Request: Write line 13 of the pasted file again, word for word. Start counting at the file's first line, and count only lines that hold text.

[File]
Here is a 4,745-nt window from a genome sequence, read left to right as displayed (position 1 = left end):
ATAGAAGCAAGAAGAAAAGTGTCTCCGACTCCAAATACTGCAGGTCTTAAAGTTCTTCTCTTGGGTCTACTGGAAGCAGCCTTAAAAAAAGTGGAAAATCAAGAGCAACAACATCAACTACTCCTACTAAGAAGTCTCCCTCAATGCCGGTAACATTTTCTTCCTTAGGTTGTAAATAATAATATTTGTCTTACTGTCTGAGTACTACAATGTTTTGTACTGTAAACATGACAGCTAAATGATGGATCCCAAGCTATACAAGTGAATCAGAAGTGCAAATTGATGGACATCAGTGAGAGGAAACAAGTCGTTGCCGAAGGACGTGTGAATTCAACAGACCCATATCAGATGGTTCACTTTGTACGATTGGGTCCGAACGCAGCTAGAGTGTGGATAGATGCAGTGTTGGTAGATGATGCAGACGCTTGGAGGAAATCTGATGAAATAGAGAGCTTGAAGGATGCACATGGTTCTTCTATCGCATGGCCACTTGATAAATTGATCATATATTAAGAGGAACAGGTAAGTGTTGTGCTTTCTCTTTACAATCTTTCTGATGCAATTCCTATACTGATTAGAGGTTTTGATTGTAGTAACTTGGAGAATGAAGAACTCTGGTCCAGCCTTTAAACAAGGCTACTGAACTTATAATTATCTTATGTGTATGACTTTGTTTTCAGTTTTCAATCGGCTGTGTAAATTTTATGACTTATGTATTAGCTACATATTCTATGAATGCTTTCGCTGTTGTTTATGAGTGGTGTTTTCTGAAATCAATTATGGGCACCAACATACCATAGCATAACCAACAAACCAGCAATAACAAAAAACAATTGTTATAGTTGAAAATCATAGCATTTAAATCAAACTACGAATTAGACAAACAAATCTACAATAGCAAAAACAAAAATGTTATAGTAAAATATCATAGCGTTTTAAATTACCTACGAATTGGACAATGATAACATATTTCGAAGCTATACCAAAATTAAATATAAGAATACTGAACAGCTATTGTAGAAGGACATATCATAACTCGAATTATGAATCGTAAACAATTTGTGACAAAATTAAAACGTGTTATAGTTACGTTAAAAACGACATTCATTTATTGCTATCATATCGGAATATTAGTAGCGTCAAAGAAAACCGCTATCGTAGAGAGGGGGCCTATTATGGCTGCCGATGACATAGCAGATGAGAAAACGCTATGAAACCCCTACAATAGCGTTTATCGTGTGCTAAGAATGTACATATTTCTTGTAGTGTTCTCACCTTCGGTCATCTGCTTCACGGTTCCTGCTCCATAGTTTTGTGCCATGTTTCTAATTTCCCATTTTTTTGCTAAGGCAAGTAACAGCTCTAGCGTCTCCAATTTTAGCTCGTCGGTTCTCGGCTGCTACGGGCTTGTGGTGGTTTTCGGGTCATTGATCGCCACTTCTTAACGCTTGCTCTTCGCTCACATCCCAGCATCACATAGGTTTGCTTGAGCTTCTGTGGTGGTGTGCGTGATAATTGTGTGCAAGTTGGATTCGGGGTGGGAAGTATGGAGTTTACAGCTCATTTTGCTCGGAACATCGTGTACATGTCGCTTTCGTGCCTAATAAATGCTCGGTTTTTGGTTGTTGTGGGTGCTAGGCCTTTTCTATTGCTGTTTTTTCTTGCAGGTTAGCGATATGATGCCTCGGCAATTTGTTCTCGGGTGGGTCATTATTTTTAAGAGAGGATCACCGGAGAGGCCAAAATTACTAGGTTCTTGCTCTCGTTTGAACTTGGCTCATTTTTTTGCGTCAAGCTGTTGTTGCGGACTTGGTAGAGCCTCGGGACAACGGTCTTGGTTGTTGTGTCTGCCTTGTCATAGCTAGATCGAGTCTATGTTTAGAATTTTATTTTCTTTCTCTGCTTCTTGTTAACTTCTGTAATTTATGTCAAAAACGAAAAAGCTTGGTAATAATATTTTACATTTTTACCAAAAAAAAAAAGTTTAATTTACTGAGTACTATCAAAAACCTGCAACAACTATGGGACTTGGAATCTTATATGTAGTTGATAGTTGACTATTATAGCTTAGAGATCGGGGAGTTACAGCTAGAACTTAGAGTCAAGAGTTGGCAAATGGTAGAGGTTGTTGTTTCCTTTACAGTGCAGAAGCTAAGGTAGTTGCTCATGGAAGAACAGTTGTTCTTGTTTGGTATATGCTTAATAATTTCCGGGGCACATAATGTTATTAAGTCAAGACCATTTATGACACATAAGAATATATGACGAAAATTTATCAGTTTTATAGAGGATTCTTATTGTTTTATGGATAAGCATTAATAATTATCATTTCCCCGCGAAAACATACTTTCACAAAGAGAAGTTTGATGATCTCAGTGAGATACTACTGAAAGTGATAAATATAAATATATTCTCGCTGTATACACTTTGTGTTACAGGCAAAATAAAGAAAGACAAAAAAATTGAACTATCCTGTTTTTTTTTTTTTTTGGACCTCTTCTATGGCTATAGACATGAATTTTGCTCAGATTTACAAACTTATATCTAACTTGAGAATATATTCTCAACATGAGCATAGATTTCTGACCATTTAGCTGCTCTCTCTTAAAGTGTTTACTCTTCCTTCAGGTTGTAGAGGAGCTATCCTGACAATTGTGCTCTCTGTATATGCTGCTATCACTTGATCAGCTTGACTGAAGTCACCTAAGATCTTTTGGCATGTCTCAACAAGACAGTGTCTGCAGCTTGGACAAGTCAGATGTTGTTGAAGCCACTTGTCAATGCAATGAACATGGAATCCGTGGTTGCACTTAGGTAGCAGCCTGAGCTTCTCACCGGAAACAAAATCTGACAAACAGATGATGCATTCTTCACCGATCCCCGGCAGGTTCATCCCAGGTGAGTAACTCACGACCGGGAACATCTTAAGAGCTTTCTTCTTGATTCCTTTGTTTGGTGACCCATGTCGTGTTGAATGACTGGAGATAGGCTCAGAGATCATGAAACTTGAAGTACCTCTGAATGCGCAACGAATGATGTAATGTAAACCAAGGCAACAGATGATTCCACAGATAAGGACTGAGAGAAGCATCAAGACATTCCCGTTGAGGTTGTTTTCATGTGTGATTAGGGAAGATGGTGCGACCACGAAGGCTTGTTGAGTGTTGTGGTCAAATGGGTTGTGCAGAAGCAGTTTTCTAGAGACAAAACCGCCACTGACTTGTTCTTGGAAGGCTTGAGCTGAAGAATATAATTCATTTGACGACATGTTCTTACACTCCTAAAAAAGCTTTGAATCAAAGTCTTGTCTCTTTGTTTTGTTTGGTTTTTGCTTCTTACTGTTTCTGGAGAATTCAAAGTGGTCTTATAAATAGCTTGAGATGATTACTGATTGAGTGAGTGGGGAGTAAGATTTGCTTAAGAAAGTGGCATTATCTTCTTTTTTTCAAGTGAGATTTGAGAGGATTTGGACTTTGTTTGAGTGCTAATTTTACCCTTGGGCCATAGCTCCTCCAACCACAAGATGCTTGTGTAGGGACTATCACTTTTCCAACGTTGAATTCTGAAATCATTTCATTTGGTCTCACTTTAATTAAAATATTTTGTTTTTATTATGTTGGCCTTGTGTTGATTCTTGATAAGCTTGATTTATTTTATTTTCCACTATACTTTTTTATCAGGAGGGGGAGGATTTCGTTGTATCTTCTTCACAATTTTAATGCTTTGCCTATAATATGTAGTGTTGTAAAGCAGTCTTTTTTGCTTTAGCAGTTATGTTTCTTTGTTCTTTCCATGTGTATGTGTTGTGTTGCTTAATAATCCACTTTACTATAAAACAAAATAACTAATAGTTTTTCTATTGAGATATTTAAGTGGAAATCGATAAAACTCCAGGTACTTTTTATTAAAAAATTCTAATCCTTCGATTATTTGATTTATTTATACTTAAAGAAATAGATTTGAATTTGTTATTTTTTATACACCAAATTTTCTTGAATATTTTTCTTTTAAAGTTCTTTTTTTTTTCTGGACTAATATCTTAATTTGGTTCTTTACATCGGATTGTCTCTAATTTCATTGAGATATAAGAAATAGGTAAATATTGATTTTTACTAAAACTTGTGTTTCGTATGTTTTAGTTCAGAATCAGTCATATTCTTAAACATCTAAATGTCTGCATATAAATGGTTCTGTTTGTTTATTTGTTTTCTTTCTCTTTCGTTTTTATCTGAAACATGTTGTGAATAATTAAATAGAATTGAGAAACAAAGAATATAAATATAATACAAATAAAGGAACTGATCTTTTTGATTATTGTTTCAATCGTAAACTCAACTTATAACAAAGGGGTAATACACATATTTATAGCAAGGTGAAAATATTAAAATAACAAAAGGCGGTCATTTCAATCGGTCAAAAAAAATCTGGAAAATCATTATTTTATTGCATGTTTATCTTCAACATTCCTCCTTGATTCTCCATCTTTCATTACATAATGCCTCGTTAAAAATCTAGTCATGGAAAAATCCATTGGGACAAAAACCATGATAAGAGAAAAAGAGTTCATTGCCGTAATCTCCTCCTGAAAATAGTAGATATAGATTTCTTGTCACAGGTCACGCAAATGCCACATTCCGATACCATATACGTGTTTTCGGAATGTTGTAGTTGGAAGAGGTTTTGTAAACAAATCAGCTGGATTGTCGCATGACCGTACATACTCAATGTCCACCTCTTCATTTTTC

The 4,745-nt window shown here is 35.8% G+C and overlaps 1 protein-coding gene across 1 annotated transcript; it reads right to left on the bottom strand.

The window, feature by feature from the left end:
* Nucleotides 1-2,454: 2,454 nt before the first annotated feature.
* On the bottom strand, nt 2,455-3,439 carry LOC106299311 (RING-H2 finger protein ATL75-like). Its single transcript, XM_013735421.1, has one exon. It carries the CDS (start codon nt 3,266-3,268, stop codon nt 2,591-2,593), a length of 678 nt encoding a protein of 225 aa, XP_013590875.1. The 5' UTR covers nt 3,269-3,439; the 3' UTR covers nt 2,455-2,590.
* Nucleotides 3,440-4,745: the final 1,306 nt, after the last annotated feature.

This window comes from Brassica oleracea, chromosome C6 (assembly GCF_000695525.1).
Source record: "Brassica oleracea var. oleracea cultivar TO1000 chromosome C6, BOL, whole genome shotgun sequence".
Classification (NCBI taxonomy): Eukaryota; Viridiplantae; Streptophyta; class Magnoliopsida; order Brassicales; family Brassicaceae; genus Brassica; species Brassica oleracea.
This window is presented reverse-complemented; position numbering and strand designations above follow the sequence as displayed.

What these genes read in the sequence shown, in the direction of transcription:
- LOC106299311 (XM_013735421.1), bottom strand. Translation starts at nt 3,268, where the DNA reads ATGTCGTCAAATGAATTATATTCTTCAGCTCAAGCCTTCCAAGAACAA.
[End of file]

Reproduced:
- LOC106299311 (XM_013735421.1), bottom strand. Translation starts at nt 3,268, where the DNA reads ATGTCGTCAAATGAATTATATTCTTCAGCTCAAGCCTTCCAAGAACAA.